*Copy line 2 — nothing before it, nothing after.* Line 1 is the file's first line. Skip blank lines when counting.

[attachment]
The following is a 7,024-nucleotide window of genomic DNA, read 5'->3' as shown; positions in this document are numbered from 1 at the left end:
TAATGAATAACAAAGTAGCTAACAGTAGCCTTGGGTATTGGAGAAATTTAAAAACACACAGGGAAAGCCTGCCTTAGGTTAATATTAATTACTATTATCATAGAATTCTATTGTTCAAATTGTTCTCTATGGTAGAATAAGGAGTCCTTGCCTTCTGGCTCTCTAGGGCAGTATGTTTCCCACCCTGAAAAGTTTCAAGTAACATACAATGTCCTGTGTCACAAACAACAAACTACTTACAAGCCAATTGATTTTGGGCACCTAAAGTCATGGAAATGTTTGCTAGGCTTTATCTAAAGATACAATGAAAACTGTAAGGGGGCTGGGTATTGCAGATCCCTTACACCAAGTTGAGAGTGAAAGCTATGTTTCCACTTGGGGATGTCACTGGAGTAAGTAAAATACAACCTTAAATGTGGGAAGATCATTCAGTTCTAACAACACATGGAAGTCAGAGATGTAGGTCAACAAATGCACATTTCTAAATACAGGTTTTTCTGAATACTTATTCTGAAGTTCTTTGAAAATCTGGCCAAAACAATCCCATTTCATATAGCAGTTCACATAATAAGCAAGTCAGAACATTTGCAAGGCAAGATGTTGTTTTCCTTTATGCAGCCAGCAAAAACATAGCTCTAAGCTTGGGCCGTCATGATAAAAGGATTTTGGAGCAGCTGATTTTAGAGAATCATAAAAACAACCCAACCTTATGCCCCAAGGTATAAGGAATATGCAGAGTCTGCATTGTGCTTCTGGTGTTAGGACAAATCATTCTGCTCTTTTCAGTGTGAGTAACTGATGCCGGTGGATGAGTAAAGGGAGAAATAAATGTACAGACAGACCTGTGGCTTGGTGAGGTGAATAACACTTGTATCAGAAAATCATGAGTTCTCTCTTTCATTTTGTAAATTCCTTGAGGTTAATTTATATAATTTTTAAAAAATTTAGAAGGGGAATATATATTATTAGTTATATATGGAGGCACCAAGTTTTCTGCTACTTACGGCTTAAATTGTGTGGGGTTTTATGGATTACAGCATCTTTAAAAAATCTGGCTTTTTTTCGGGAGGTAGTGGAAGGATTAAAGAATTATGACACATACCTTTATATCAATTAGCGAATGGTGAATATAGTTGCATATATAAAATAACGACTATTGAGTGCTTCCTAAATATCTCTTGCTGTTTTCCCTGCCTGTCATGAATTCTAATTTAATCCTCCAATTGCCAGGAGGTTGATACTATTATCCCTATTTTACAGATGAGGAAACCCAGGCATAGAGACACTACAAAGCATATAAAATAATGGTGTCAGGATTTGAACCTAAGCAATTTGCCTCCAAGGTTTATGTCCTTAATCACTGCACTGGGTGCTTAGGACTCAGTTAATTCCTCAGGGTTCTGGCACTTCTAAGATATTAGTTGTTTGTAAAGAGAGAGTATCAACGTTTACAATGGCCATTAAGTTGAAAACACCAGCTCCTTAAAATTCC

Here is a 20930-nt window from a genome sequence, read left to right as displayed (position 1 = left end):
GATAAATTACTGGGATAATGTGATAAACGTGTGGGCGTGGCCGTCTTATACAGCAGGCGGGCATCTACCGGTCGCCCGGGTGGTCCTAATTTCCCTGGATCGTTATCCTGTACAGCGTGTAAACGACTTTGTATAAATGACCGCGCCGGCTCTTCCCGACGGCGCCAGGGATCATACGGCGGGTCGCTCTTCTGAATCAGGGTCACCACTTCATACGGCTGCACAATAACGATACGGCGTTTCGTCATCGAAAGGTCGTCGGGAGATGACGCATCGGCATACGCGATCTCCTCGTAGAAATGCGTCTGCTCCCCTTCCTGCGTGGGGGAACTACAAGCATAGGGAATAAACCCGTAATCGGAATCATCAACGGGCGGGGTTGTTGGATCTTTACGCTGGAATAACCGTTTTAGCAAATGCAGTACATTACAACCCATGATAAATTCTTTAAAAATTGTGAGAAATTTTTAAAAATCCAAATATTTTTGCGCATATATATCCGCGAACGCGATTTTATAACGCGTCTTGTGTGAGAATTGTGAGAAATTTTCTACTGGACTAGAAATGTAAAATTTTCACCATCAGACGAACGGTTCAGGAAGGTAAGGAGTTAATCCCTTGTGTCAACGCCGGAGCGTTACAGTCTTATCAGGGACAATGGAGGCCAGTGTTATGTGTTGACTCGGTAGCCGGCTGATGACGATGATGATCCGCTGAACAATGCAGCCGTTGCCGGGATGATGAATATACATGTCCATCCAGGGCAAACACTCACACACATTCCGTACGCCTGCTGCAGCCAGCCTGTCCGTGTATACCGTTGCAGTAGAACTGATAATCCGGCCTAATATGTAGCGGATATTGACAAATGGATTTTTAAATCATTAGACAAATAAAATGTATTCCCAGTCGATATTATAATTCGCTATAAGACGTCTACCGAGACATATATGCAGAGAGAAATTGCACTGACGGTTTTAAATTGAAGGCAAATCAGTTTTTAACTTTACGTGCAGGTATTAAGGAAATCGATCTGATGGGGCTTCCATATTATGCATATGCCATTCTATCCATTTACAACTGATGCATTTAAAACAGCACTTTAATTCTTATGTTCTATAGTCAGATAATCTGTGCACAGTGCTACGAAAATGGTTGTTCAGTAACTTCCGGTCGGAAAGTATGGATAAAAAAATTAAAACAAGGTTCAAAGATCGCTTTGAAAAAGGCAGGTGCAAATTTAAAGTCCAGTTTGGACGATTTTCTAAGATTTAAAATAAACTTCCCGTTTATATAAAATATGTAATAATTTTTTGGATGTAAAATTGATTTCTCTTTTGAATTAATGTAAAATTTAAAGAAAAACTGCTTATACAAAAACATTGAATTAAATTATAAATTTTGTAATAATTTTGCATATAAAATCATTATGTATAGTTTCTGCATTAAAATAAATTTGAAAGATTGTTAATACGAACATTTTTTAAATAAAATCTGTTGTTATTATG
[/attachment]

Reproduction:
TAATGAATAACAAAGTAGCTAACAGTAGCCTTGGGTATTGGAGAAATTTAAAAACACACAGGGAAAGCCTGCCTTAGGTTAATATTAATTACTATTATCATAGAATTCTATTGTTCAAATTGTTCTCTATGGTAGAATAAGGAGTCCTTGCCTTCTGGCTCTCTAGGGCAGTATGTTTCCCACCCTGAAAAGTTTCAAGTAACATACAATGTCCTGTGTCACAAACAACAAACTACTTACAAGCCAATTGATTTTGGGCACCTAAAGTCATGGAAATGTTTGCTAGGCTTTATCTAAAGATACAATGAAAACTGTAAGGGGGCTGGGTATTGCAGATCCCTTACACCAAGTTGAGAGTGAAAGCTATGTTTCCACTTGGGGATGTCACTGGAGTAAGTAAAATACAACCTTAAATGTGGGAAGATCATTCAGTTCTAACAACACATGGAAGTCAGAGATGTAGGTCAACAAATGCACATTTCTAAATACAGGTTTTTCTGAATACTTATTCTGAAGTTCTTTGAAAATCTGGCCAAAACAATCCCATTTCATATAGCAGTTCACATAATAAGCAAGTCAGAACATTTGCAAGGCAAGATGTTGTTTTCCTTTATGCAGCCAGCAAAAACATAGCTCTAAGCTTGGGCCGTCATGATAAAAGGATTTTGGAGCAGCTGATTTTAGAGAATCATAAAAACAACCCAACCTTATGCCCCAAGGTATAAGGAATATGCAGAGTCTGCATTGTGCTTCTGGTGTTAGGACAAATCATTCTGCTCTTTTCAGTGTGAGTAACTGATGCCGGTGGATGAGTAAAGGGAGAAATAAATGTACAGACAGACCTGTGGCTTGGTGAGGTGAATAACACTTGTATCAGAAAATCATGAGTTCTCTCTTTCATTTTGTAAATTCCTTGAGGTTAATTTATATAATTTTTAAAAAATTTAGAAGGGGAATATATATTATTAGTTATATATGGAGGCACCAAGTTTTCTGCTACTTACGGCTTAAATTGTGTGGGGTTTTATGGATTACAGCATCTTTAAAAAATCTGGCTTTTTTTCGGGAGGTAGTGGAAGGATTAAAGAATTATGACACATACCTTTATATCAATTAGCGAATGGTGAATATAGTTGCATATATAAAATAACGACTATTGAGTGCTTCCTAAATATCTCTTGCTGTTTTCCCTGCCTGTCATGAATTCTAATTTAATCCTCCAATTGCCAGGAGGTTGATACTATTATCCCTATTTTACAGATGAGGAAACCCAGGCATAGAGACACTACAAAGCATATAAAATAATGGTGTCAGGATTTGAACCTAAGCAATTTGCCTCCAAGGTTTATGTCCTTAATCACTGCACTGGGTGCTTAGGACTCAGTTAATTCCTCAGGGTTCTGGCACTTCTAAGATATTAGTTGTTTGTAAAGAGAGAGTATCAACGTTTACAATGGCCATTAAGTTGAAAACACCAGCTCCTTAAAATTCC